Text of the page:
We arrived late on a Friday night from Asuncion. Was pretty cool arriving at night, the clear skies meant the city was light up like Christmas. Only because there are national parks/hills spread throughout the city you have lights and massive areas of black out. All of this was further improved as we banked over the ocean, adding the reflection off the beaches in to the mix.

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We stayed in an airBNB just off Atlantica near Posto 5. If you leaned out our living room window, Copacabana was right there. So our location was pretty great. We took Saturday morning to acquaint ourselves with our area. Hiking a couple miles down Copacabana, getting my feet wet in the Southern Atlantic (now been both hemispheres for both the Atlantic and Pacific Ocean), and stocking up random stuffs for our apartment. Her brother and his girlfriend would be arriving around 1am Sunday morning so we got some welcome wine (for her), South American watery lager (for him), coffee… you know, the important stuff.

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That evening we joined some of our friends from PY, also vacationing in Rio at Os Imortais to watch the Copa America final (congrats to Chile, we were pulling for you, particularly after Argentina abused Paraguay in the semifinals) and try all sorts of Brazilian craft beer. I was pretty impressed as a whole. Great evening. Stayed up long enough to make sure the second half of our vacation squad was there before retiring.


Sunday, after coffee, we headed out to enjoy the beach and, eventually, found ourselves at the famous Copacabana Palace for brunch. It was ridiculous. Filet Mignon, red snapper, duck, oysters, various cheeses, fruit, fruit smoothie shooters. We then walked back along the beach to Fort Copacabana and enjoyed, er, more beer and coffee at a café, taking shelter from some sudden rain.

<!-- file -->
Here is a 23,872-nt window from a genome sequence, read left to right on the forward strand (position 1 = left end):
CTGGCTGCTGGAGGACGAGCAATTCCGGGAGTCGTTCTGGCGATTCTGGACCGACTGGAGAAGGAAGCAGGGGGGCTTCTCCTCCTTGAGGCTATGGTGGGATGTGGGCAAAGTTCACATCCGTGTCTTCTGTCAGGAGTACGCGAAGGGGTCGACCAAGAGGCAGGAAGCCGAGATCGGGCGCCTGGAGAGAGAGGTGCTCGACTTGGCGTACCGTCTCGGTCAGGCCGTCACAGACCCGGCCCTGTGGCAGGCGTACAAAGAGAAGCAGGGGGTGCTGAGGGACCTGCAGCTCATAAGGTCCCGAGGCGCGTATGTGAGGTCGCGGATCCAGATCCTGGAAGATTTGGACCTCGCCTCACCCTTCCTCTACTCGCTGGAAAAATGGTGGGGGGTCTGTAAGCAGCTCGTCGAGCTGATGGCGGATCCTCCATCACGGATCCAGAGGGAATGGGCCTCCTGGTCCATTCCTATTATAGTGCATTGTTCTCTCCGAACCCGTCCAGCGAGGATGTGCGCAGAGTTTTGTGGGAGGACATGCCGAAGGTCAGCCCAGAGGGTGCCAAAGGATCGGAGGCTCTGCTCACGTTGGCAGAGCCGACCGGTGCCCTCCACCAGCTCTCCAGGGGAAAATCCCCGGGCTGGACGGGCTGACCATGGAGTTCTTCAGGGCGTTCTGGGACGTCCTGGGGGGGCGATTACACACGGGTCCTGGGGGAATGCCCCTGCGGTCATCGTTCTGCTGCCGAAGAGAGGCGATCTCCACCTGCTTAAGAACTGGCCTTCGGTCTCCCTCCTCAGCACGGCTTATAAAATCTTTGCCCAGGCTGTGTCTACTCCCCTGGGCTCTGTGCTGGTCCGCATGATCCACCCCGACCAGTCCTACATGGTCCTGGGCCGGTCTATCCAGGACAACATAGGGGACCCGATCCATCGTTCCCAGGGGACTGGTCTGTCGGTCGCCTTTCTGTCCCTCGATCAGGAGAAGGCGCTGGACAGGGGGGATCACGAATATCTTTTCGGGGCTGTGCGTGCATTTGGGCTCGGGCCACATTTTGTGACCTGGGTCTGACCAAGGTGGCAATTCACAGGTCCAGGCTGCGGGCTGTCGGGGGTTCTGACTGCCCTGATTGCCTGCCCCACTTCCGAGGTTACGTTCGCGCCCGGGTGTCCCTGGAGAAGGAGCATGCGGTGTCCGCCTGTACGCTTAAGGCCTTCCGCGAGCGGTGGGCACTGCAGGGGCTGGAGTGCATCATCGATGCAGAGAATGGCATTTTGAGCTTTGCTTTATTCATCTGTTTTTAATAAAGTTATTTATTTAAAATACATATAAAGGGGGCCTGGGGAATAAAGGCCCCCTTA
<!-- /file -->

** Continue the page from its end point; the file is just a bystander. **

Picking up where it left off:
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Monday we made it into town to check out the awesome Escadaria Selaron. One man decided to beautify his neighborhood… one tile at a time. As his work grew, it intrigued others who provided him with tiles from their favorite futbol clubs or home city to include in his mural which extends up and up for about 125 meters/yards. Really cool to behold. His neighbors apparently originally mocked him for his garish colors. I suppose now they are happy for the income selling pics and trinkets to turistas.

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After we made our way pass the aqueduct and on to the Cathedral of Saint Sebastian of Rio. Was impressive, but when I looked up to the top of the inverted ice cream cone interior, I ended up feeling rather dizzy looking up. Terrified gravity might reverse and I’d fall up. Oh noes.

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We followed that up trying to time a sunset visit to Sugarloaf. Mother Nature wasn’t totally down with our plan, clouds came rolling in so the entire view was a rather grey. Ultimately it might have been better that way, as it was still spectacular (particularly when an illuminated Cristo Redentor was visible during a small hole in the clouds), and a brilliant counterpoint to our visit to the famous statue the following morning.

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Tuesday was much better, weather-wise, and we took the train up to Cristo Redentor.

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Red and yellow, black and white
They all take selfies in his sight
Jesus poses with the peoples of the world.

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Busy, but spectacular. Great views of the city, but had to be careful dodging all the people standing, kneeling, even laying on the ground taking pictures. This was 10am on a Tuesday during low season… cannot imagine the crowd during a peak season.